June 27

Does your writing lack soul?

Some of the most common complaints about “bad writing,” which is an overly generic term itself, is that the writing is flat, lack luster, soulless, drab, unoriginal, insert more synonyms for “boring” here. I've heard through the academic grapevine (i.e., Rachel Toor's article in The Chronicle of Higher Education blog) that some writers have literally been rejected from journals because the writing is “one-dimensional and dull” and “lacks soul.”

What does it mean when your writing “lacks soul?”

It means that you are holding yourself back, unwilling to portray either your own humanity or the humanity of the people you're writing about.

For non-fiction writers, I get it. I've been there. In order to be well-received in a peer-reviewed community, you feel the need to hold yourself outside, as an objective, impartial observer. You're worried that if you focus too much on your subjects/participants as people with feelings, emotions, troubles, and hopes, that you will not sound like a third-party observer and, so, will not be taken seriously. And if you talk about your own troubles and hopes, you'll be shoved into the memoir category. Heaven forbid.

13-06-27 hands

Whether your peer reviewers want to admit it or not, they are humans.

In the sciences, in particular, we have a standard of remaining distant that we tout, but, when push comes to shove, we are still human. There exists a tension inside of us. We want to remain impartial scientists, but our humanity loves a good, empathetic story.

Even if the editor of a publishing house doesn't want to admit it, s/he is swayed by emotions, if only a very small sway, but that small sway may be what gets your article into the slim, “keep” pile or thrown into the large “reject” pile.

Start with three small steps to put soul (humanity) into your writing.

1. If you're suggesting a broad theory of human behavior, provide some examples that are highly relatable.

For instance, if you're doing marketing research on which consumers might make quick, emotional decisions and which consumers might make slower, rational decisions, give us an elaborate example! Paint the setting, give us two shoppers in a super market or a mall, tell us what the scene looks like, what kinds of people these are, how they're dressed, what products they are looking at, what factors go into which product they choose. Make up a bunch of details. Yeah, the details might not be entirely empirical, but you can qualify that. (You can qualify anything!) Make us care about these two types of consumers and the decisions they make.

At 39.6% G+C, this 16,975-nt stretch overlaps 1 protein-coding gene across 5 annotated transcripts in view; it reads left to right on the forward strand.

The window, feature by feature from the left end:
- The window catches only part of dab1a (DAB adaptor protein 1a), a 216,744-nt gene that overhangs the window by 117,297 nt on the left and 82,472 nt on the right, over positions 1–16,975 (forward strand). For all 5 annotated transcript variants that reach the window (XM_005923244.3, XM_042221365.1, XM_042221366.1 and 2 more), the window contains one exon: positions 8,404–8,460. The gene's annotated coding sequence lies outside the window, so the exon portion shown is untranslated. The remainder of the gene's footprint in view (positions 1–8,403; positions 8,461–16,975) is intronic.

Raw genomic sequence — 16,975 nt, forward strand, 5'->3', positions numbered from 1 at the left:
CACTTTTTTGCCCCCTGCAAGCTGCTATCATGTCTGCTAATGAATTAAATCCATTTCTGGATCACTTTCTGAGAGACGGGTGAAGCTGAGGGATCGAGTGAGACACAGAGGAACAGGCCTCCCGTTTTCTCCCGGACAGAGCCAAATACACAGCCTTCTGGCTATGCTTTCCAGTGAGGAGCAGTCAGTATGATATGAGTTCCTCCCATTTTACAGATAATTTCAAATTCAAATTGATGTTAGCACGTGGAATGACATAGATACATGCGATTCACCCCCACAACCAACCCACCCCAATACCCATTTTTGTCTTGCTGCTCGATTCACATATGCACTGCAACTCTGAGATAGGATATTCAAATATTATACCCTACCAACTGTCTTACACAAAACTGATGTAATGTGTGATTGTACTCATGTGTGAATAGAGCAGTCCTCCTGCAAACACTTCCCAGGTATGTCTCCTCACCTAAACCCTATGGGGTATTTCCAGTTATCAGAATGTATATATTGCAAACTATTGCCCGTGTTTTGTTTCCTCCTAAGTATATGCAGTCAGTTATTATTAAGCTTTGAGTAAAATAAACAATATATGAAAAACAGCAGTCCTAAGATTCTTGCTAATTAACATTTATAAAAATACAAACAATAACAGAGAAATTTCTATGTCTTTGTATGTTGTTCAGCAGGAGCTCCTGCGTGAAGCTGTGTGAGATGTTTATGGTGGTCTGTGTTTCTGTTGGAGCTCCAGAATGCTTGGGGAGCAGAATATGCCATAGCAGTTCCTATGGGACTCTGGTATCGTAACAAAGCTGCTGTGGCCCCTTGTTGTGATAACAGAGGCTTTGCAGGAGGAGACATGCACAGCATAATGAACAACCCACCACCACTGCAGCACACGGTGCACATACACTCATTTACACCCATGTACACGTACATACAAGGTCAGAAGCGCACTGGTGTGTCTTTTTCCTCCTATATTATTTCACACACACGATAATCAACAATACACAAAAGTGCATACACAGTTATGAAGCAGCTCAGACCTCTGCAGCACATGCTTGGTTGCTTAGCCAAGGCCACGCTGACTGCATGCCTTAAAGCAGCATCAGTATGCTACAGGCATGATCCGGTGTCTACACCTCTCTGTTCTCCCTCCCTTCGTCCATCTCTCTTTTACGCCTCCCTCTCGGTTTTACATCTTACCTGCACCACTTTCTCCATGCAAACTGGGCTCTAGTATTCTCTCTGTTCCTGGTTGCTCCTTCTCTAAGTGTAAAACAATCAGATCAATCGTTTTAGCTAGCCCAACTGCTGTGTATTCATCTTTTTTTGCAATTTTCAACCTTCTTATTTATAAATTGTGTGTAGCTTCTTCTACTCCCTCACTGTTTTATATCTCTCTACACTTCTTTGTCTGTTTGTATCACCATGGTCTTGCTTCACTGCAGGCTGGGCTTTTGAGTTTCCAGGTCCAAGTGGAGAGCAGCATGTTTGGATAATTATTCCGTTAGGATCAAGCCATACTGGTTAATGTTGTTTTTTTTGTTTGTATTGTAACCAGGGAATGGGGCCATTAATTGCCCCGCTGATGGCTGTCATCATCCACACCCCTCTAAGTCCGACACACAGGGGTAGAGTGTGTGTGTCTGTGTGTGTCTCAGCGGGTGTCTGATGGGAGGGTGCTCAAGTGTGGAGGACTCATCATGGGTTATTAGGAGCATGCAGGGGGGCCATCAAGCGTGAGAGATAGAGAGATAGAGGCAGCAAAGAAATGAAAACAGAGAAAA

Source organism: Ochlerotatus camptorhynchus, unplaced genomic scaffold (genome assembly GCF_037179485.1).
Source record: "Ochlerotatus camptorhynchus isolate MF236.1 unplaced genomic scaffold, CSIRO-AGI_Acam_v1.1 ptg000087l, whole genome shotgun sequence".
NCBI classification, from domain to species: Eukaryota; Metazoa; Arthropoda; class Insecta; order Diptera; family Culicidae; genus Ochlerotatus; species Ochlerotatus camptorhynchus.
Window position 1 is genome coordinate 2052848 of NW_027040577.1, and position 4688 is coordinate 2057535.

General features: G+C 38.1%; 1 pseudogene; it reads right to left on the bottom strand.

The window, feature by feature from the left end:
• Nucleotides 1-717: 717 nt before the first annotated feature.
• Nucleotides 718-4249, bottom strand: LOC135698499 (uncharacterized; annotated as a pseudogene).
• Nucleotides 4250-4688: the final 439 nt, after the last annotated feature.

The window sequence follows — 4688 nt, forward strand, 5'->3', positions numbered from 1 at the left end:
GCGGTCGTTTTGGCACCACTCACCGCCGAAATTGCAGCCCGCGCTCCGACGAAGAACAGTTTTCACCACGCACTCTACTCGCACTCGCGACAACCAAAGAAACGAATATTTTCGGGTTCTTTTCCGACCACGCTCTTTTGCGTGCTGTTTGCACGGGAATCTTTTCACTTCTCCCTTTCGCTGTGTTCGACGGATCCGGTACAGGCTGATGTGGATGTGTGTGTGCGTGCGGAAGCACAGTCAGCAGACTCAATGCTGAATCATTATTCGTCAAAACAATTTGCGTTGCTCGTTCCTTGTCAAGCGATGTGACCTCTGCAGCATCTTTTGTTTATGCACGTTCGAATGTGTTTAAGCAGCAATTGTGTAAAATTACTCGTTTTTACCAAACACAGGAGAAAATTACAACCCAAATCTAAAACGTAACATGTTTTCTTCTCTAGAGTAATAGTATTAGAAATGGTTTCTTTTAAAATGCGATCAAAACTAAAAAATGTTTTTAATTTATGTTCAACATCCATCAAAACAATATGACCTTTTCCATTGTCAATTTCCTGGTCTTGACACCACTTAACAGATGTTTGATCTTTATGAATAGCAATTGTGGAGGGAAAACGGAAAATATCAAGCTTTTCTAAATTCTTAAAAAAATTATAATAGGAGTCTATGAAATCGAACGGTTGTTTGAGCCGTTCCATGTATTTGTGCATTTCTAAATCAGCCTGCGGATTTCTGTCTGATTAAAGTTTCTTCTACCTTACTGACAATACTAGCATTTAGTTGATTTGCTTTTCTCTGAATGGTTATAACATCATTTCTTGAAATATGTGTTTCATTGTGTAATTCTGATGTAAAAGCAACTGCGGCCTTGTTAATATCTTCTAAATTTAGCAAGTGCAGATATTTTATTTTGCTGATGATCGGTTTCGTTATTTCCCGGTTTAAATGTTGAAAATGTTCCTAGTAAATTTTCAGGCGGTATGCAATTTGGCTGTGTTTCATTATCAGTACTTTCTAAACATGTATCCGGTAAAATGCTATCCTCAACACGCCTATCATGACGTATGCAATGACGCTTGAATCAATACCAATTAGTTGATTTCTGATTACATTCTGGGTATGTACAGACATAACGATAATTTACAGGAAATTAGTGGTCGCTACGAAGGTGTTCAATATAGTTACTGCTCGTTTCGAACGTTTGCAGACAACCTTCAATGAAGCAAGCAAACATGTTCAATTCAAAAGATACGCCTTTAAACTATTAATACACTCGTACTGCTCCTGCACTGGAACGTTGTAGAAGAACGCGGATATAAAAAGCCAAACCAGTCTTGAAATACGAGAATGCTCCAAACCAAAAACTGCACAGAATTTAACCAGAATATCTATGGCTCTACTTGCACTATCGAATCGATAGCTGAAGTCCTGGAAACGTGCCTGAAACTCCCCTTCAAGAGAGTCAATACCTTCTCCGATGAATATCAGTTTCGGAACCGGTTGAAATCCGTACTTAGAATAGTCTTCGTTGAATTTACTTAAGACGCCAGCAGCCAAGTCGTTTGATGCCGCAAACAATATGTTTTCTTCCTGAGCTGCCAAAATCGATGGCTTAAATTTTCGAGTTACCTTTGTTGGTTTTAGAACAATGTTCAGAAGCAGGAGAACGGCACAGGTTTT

2. At the end of a piece, you might give a short explanation of why you care about the research you have just explained.

I recommend doing this at the end of the piece because some non-fiction readers will be turned off, just on principle, by you talking about yourself in a “serious” piece. But, once you've presented all of your research and findings, giving a bit of your own humanity will leave the reader with a sense of connection, and that connection will leave a positive emotion as they set down your piece. The reader will feel like s/he understands your motives and research, and we always feel more positive when we understand things.

3. Don't be afraid to use “I.”

Seriously, it is just fine and dandy to use the “I” and “we” pronouns, even in the most serious and prestigious of non-fiction writing. See Helen Sword's (2012) extensive qualitative analysis of academic journals. By merely saying, “I conducted this researching using such-and-such methods,” you are drawing the reader in closer, inviting the reader into the research process. We love to be invited in.

Remember, writing is just one human talking to another human about human types of things.

What about you? Do you have suggestions for how to write with more soul? Or do you have a story about receiving feedback about your writing needing more soul and processing constructive criticism?

Comment right below here


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